B&W (Grayscale) Conversion in GIMP

A (relatively) comprehensive look at various methods to convert an image to B&W grayscale in GIMP.

I've walked through just about every possible method of generating a B&W grayscale image in GIMP, and present them with some notes and thoughts on each process.

The topic is a rather large one, so I broke them up into 5 different sections to make it a little easier to digest all of the information.  There's a good chance that something in the overall tutorial might prove helpful to developing your own B&W workflow!

Getting Around in GIMP - B&W Conversion Part 1

Using the straight Desaturate command, and how each of the modes calculates the final pixel values.  This mainly looks at how

  • Lightness
  • Luminosity
  • Average

will affect your final pixel values and results.

Getting Around in GIMP - B&W Conversion Part 2

This part looks at a common method of converting to grayscale using the Channel Mixer, and the various ways that the different RGB channels effect the results.  This part also provides a table of some common B&W film emulation values to use in the Channel Mixer.

Getting Around in GIMP - B&W Conversion Part 3

Part 3 decomposes the color image into it's constituent color channels based on the different modes.  This sometimes yields interesting results that can be further used when constructing a final grayscale version of the image (Part 5).

In particular, the modes that are looked at are:

  • RGB - All
  • HSV/HSL - V(Value) and L(Lightness)
  • LAB - L
  • CMY - All
  • CMYK - K
  • YCbCr - Y(Luma)

 Each of these color modes are then examined for their usefulness in representing the final image.

Getting Around in GIMP - B&W Conversion Part 4 

Part 4 investigates some functionality exclusive to GIMP, and how to use layers to adjust the grayscale image right on the canvas.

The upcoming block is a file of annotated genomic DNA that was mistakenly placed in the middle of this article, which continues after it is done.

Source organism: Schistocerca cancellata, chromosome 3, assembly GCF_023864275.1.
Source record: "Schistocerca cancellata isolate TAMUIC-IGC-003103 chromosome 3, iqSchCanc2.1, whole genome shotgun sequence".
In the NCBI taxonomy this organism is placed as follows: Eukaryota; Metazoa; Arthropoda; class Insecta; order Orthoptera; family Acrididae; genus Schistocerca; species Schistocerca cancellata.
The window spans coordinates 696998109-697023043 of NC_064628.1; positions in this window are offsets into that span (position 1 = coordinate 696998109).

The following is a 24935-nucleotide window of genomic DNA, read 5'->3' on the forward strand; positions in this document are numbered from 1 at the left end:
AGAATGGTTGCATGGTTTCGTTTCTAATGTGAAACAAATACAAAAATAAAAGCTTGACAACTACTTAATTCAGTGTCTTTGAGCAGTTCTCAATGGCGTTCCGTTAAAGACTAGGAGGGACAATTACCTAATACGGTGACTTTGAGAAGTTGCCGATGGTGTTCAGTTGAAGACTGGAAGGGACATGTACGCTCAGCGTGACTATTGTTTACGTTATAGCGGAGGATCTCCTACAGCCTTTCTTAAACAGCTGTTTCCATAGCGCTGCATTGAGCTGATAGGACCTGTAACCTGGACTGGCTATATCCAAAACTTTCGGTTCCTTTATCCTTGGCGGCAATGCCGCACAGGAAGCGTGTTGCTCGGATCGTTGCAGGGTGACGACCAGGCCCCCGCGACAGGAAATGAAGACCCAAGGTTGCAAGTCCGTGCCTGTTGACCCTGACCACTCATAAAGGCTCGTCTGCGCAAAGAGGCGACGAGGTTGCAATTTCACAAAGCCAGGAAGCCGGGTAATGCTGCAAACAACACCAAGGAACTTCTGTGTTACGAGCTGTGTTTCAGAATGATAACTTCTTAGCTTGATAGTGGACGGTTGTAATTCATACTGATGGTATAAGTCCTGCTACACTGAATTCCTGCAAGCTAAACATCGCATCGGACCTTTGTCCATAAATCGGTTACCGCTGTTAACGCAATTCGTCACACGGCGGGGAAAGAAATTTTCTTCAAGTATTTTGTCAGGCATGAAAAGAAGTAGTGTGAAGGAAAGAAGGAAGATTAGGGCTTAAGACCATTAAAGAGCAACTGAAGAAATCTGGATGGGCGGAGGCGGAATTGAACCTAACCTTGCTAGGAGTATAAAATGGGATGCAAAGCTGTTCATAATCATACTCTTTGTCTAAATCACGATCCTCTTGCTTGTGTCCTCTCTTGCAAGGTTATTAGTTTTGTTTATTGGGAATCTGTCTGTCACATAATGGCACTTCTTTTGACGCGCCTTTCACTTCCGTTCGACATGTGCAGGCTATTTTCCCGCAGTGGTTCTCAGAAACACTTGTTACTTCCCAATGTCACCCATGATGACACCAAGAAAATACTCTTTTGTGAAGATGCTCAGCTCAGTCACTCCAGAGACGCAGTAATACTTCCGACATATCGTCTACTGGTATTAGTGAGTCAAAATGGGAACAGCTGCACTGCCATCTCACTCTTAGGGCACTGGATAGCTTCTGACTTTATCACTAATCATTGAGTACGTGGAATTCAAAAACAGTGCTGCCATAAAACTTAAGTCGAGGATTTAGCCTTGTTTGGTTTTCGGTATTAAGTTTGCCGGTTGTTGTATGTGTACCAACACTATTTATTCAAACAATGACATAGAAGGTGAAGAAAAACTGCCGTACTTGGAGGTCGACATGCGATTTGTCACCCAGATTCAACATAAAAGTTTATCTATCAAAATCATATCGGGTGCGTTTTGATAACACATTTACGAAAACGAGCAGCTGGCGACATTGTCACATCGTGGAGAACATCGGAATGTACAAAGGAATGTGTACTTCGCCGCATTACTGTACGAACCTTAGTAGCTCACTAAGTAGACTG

The exclusive parts deal with using GEGL c2g (color 2 gray) to automatically adjust local contrast during value determination based on the brightness of the surrounding pixels.

This part also touches on using the Pseudogrey algorithm to produce an image with up to 1786 different shades (far more than the 256 shades of gray available in a "true" grey image).

Getting Around in GIMP - B&W Conversion Part 5 

 The final part of this tutorial looks at using everything that was covered in the previous portions, and how to blend the different results together using simple layer masks.  This gives a great amount of control over the various tones in your image to highlight or depress various features.

The views and opinions expressed in this article are those of the author and do not necessarily reflect the views and opinions held by dpreview.com or any affiliated companies.

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Total comments: 2
john Clinch
By john Clinch (Feb 9, 2013)

Thanks I really enjoyed that.

I certainly hadn't seen Value. Lightness and Luminosity defined before

I do have GIMP installed but my methods seem to be work better with 16 bit images or in the RAW converter. So i seem to do almost everything in Lightroom now. Lightroom has a limited tool pallet for this work but I've enjoyed learning to work with it. But it looks like I need to give GIMP another look.....

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patdavid
By patdavid (Feb 12, 2013)

You're welcome, I hope it was helpful!

Yes, 16-bit has advantages when editing images for sure. There is preliminary 16-bit support in recent builds of GIMP (not stable), but to be honest, the overall techniques and ideas are certainly transferable to other software.

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Total comments: 2